U.S. troops posted for rescue mission as Sudan clashes continue

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The Pentagon is moving forces in East Africa in case they are needed to evacuate the U.S. Embassy in Sudan following days of intense fighting between warring factions vying for power in the country.

On Thursday, Defense Department officials said they were monitoring the deteriorating situation in Sudan’s capital of Khartoum, which threatened the security of U.S. diplomats and others. The fighting is between the army-dominated Sudanese government and a paramilitary group led by a rival general.

The troops will be positioned at the Pentagon’s Camp Lemonnier in Djibouti, located on the Horn of Africa, U.S. defense officials told reporters. NBC News reported that one possible response force would be a combination of Marine air power and Army ground units.

“We are deploying additional capabilities nearby in the region for contingency purposes related to securing and potentially facilitating the departure of U.S. Embassy personnel from Sudan if circumstances require it,” Lt. Col. Phil Ventura, a Pentagon spokesman, said Thursday in a statement. “As a matter of policy and security, we do not speculate on potential future operations.”

With the fighting raging on for nearly a week in the capital and other cities, diplomats at the U.S. Embassy in Khartoum are calling on both parties to end hostilities and return to negotiations. Officials and private groups say that more than 270 civilians have already been killed in the clases, while access to hospitals and other medical services has been severely disrupted.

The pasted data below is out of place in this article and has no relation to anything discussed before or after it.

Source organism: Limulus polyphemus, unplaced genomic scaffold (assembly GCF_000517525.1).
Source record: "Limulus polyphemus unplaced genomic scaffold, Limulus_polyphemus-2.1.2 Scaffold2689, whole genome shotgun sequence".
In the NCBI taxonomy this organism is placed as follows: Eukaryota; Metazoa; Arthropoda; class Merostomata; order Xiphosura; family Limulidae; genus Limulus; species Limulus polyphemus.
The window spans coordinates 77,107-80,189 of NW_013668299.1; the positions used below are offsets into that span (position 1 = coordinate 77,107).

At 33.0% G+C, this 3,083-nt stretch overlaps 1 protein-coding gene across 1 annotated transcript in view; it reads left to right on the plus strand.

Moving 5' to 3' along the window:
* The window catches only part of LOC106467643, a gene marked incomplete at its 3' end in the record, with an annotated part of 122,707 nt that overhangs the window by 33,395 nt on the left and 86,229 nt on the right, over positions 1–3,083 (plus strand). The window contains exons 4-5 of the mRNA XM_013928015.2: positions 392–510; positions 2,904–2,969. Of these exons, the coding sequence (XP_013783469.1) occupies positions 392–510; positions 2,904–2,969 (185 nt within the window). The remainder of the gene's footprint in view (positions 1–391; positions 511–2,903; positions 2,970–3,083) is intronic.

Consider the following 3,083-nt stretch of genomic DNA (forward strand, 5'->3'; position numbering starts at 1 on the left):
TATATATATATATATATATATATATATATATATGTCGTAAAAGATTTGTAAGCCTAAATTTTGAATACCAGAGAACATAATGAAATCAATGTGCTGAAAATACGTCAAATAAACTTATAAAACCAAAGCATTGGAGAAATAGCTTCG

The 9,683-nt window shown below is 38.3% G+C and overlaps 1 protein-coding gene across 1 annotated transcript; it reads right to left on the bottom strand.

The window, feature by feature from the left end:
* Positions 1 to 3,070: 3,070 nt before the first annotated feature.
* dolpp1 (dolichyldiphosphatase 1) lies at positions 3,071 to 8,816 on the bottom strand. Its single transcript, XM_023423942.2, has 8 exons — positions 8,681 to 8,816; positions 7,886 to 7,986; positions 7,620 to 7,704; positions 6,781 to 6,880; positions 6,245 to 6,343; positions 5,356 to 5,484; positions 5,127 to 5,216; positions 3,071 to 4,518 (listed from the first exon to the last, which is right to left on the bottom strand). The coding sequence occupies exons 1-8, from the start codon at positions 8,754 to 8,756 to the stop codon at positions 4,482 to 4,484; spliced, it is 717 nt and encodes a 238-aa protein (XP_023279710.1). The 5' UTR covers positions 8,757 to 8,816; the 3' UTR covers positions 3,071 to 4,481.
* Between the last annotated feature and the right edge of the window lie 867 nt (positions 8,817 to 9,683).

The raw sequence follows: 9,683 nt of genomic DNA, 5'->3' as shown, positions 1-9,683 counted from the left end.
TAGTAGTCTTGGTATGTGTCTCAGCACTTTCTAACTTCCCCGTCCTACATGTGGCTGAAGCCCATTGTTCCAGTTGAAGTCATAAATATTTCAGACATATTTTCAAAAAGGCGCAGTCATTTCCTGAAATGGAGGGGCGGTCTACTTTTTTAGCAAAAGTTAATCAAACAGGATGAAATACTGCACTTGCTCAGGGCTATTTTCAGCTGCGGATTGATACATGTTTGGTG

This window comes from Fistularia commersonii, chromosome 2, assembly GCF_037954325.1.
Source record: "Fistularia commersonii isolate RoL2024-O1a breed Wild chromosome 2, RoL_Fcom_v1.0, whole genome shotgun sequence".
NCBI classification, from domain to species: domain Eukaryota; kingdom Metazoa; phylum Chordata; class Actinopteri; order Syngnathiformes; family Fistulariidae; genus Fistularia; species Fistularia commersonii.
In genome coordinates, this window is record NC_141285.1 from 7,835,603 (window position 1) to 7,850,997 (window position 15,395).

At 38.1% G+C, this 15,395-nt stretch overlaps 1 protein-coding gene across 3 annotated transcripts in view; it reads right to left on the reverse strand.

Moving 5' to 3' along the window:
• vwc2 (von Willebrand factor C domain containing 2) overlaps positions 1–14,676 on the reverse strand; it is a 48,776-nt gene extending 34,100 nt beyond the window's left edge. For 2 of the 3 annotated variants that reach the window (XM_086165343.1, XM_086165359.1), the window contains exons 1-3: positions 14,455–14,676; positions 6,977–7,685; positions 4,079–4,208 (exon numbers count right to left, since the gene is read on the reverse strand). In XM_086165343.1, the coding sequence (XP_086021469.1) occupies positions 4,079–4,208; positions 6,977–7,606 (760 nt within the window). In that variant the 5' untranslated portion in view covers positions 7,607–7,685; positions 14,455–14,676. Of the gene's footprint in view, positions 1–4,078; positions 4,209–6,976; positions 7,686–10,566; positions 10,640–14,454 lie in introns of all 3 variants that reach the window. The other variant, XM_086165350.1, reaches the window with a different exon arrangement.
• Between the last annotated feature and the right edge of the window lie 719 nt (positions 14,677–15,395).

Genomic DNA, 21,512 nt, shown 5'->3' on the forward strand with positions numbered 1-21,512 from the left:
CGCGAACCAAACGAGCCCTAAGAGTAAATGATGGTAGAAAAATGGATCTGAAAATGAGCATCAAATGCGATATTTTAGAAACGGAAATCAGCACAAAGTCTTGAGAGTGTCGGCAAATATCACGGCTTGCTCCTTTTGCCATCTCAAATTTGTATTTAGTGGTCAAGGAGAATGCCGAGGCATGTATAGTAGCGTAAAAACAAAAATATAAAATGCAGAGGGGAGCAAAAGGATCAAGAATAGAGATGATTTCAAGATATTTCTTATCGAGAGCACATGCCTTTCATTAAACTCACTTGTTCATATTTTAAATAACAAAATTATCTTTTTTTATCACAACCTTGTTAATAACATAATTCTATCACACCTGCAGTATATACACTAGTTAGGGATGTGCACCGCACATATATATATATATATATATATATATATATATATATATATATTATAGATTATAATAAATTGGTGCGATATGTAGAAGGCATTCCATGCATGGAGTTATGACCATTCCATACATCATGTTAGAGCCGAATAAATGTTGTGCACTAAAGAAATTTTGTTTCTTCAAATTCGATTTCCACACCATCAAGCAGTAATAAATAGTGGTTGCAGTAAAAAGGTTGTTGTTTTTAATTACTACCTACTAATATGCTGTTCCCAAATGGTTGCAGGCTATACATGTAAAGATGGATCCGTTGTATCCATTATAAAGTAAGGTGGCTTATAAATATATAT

“Sudan’s military leaders must engage in dialogue without delay. Their actions across Sudan have placed countless people at risk and set back the Sudanese people’s rightful calls for a peaceful democratic transition,” the U.S. Embassy said in a statement.

Much of the fighting has occurred in and around Khartoum. The U.S. Embassy remains under a shelter-in-place order until further notice and is unable to provide emergency consular services.

“Due to the uncertain security situation in Khartoum and closure of the airport, it is not currently safe to undertake a U.S. government-coordinated evacuation of private U.S. citizens,” the embassy said.

Camp Lemonnier is the only permanent U.S. military base of the African continent. It’s the home of Combined Joint Task Force-Horn of Africa of the U.S. Africa Command and is situated next to Djibouti-Ambouli International Airport in Djibouti City. U.S. military units regularly train at Camp Lemonnier, a former French Foreign Legion base.

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